The decision to request the International Court for an advisory opinion is a political one to be taken by the General Assembly or the Security Council after a full consideration of the political advantages and disadvantages of such a course. Any resolution requesting such an opinion requires a two-thirds majority vote in the General Assembly and nine affirmative votes, including the concurring votes of the permanent members, in the Security Council.
Many resolutions have been passed by the General Assembly of the United Nations denouncing Israel's policy in the occupied territories. The debate in the U.N. has become sterile. The Road plan if implemented will cause extensive damage to the Palestinian population in the West Bank and will create substantial physical changes in the area. A U.N. resolution denouncing the legality of the plan will be of little practical; effect because it will be dismissed by Israel as the expression of a political opinion on a matter of law. If however the International Court of Justice gives its opinion on the matter this will provide a solid Judicial opinion that cannot be so easily dismissed by Israel.
The present composition of the world court is more representative of world opinion. Recent success such as in the Namibia case and the case of Nicaragua are encouraging. In the latter case, the court has made a preliminary order holding that pending the court's final decision, the United States should desist from any action endangering access to or from Nicaraguan ports and from any activity that jeopardizes the right to sovereignty and political independence of the republic of Nicaragua.
If the road plan should come before the world court, a preliminary order should be sought ordering Israel to desist from implementing the plan pending the court's final decision.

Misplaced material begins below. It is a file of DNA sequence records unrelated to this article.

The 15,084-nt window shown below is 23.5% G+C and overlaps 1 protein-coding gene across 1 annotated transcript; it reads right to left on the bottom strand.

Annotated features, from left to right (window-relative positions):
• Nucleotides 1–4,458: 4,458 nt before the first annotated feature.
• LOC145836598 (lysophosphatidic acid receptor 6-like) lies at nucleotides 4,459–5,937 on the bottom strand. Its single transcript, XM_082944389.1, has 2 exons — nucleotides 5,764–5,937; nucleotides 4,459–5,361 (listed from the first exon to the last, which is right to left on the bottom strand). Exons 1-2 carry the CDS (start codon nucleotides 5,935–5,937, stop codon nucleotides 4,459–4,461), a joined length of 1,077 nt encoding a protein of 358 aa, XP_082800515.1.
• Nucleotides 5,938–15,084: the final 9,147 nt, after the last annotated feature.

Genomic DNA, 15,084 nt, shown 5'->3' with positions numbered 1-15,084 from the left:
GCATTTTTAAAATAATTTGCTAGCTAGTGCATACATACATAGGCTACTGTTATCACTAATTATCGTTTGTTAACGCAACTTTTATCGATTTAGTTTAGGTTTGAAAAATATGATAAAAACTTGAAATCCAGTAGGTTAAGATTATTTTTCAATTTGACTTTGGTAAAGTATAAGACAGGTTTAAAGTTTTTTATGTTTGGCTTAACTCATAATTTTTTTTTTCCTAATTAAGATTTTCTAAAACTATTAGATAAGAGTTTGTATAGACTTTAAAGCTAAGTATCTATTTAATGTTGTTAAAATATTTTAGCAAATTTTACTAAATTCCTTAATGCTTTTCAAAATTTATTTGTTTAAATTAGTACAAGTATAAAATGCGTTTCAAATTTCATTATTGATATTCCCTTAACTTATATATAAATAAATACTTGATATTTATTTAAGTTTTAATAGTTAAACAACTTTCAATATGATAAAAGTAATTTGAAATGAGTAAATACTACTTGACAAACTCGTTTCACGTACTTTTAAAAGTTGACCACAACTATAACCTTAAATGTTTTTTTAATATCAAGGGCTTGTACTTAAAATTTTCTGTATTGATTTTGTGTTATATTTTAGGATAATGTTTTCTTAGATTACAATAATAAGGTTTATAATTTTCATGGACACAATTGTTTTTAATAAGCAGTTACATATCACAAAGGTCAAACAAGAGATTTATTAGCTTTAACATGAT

An advisory opinion from the International Court of Justice chat the new Israeli plan for West Bank roads violates international law could play an important role in resisting Israel's illegal policies towards the occupied areas.
Only the damage caused to agriculture has been assessed. The following criteria were used for assessment:
I. Criteria used to assess the value of land
III. Criteria used for assessing value of ocher agricultural installations
The proposed road will damage along its path several irrigation ponds, nurseries, etc. In arriving at an assessment of the value of nurseries, the size of the land in which the nursery is built, the type and quality of the structures used and the income generated were all taken into consideration. The price of the land over which the nursery is built was also included in the estimate. Thus one nursery in Block 8534 in the Tulkarem - Anabta section is built over 10 dunums and its structures are of metal bars. The estimated value of this nursery is 20,000 Jordanian dinars.
In arriving at an estimate of the value of irrigation ponds and water reservoirs, the size of the receptacle was taken into consideration, the amount of water it holds, the material from which it is constructed as well as the area of land it serves.
The proposed road from Talluza to Ghor Al-Fara' will destroy the Ghor Al-Fara' irrigation scheme. • This project was completed in 1956 and irrigates slightly over 16,000 dunums of land. The total annual discharge of water from the spring is around 15 million cubic meters. This figure was arrived at by measuring the water flow in 10 meters cubic meters. Plans were completed and the funds collected for installing pipes to minimize loss of water by evaporation, but the military authorities have withheld permission c.o implement this.
The destruction of the irrigation scheme will not only affect the 16,000 dunums which are irrigated by it, but will destroy the nurseries also because they depend on the low saline content of its water. Water from the artesian wells in the area is highly saline. The spring water is used by the farmers for drinking,, irrigation and for their livestock. It is not possible to estimate in monetary terms the loss of the Ghor Al-Fara' irrigation scheme.
TABLE A - Damage to be caused by the part of Road 57 shown on Map 2 Section A
passing from Anabta to Tulkarem
TABLE B - Damage to be caused by the setbacks in the part of Road 57 shown on
Map 2 Section A passing from Anabta to Tulkarem
TABLE C - Showing details of blocks of land in which is situated the damage to be
caused by proposed Road 57 from Tulkarem to Anabta as shown on Map 2